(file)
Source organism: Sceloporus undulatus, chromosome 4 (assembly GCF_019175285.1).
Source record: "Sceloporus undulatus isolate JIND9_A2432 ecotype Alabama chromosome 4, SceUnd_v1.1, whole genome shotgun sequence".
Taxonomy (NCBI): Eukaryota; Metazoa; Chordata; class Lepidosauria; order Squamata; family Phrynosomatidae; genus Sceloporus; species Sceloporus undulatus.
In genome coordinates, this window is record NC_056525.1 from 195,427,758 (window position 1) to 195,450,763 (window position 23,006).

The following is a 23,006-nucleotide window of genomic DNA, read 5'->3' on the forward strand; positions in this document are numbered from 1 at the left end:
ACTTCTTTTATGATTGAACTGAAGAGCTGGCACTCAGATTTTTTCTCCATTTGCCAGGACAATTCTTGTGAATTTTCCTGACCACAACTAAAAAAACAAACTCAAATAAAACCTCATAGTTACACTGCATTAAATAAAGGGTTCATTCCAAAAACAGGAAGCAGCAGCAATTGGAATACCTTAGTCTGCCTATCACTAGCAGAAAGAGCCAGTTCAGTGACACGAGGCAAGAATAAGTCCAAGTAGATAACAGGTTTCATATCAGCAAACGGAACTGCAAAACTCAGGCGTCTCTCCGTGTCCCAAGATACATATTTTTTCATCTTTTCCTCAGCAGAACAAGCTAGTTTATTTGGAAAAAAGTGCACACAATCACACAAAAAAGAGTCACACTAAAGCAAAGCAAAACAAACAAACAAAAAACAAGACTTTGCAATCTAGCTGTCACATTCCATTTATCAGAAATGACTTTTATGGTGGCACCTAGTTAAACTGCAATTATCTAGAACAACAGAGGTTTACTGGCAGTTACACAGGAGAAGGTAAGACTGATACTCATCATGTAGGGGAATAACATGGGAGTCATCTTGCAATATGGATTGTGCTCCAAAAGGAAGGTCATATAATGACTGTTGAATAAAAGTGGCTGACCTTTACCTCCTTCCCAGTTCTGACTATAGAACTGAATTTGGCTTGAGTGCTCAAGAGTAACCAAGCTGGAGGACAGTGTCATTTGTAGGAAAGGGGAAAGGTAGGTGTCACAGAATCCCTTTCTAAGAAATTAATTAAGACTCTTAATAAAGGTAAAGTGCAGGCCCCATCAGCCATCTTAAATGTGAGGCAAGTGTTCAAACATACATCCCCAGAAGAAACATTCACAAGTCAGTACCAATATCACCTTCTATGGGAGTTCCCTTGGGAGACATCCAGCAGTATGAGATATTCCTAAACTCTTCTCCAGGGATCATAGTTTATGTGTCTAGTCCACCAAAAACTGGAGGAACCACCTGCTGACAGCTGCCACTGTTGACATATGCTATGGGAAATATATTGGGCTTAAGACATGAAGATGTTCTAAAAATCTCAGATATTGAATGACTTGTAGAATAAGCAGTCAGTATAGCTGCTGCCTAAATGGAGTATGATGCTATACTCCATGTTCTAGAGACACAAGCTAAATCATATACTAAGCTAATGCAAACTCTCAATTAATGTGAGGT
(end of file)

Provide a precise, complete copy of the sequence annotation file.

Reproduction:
Source organism: Sceloporus undulatus, chromosome 4 (assembly GCF_019175285.1).
Source record: "Sceloporus undulatus isolate JIND9_A2432 ecotype Alabama chromosome 4, SceUnd_v1.1, whole genome shotgun sequence".
Taxonomy (NCBI): Eukaryota; Metazoa; Chordata; class Lepidosauria; order Squamata; family Phrynosomatidae; genus Sceloporus; species Sceloporus undulatus.
In genome coordinates, this window is record NC_056525.1 from 195,427,758 (window position 1) to 195,450,763 (window position 23,006).

The following is a 23,006-nucleotide window of genomic DNA, read 5'->3' on the forward strand; positions in this document are numbered from 1 at the left end:
ACTTCTTTTATGATTGAACTGAAGAGCTGGCACTCAGATTTTTTCTCCATTTGCCAGGACAATTCTTGTGAATTTTCCTGACCACAACTAAAAAAACAAACTCAAATAAAACCTCATAGTTACACTGCATTAAATAAAGGGTTCATTCCAAAAACAGGAAGCAGCAGCAATTGGAATACCTTAGTCTGCCTATCACTAGCAGAAAGAGCCAGTTCAGTGACACGAGGCAAGAATAAGTCCAAGTAGATAACAGGTTTCATATCAGCAAACGGAACTGCAAAACTCAGGCGTCTCTCCGTGTCCCAAGATACATATTTTTTCATCTTTTCCTCAGCAGAACAAGCTAGTTTATTTGGAAAAAAGTGCACACAATCACACAAAAAAGAGTCACACTAAAGCAAAGCAAAACAAACAAACAAAAAACAAGACTTTGCAATCTAGCTGTCACATTCCATTTATCAGAAATGACTTTTATGGTGGCACCTAGTTAAACTGCAATTATCTAGAACAACAGAGGTTTACTGGCAGTTACACAGGAGAAGGTAAGACTGATACTCATCATGTAGGGGAATAACATGGGAGTCATCTTGCAATATGGATTGTGCTCCAAAAGGAAGGTCATATAATGACTGTTGAATAAAAGTGGCTGACCTTTACCTCCTTCCCAGTTCTGACTATAGAACTGAATTTGGCTTGAGTGCTCAAGAGTAACCAAGCTGGAGGACAGTGTCATTTGTAGGAAAGGGGAAAGGTAGGTGTCACAGAATCCCTTTCTAAGAAATTAATTAAGACTCTTAATAAAGGTAAAGTGCAGGCCCCATCAGCCATCTTAAATGTGAGGCAAGTGTTCAAACATACATCCCCAGAAGAAACATTCACAAGTCAGTACCAATATCACCTTCTATGGGAGTTCCCTTGGGAGACATCCAGCAGTATGAGATATTCCTAAACTCTTCTCCAGGGATCATAGTTTATGTGTCTAGTCCACCAAAAACTGGAGGAACCACCTGCTGACAGCTGCCACTGTTGACATATGCTATGGGAAATATATTGGGCTTAAGACATGAAGATGTTCTAAAAATCTCAGATATTGAATGACTTGTAGAATAAGCAGTCAGTATAGCTGCTGCCTAAATGGAGTATGATGCTATACTCCATGTTCTAGAGACACAAGCTAAATCATATACTAAGCTAATGCAAACTCTCAATTAATGTGAGGT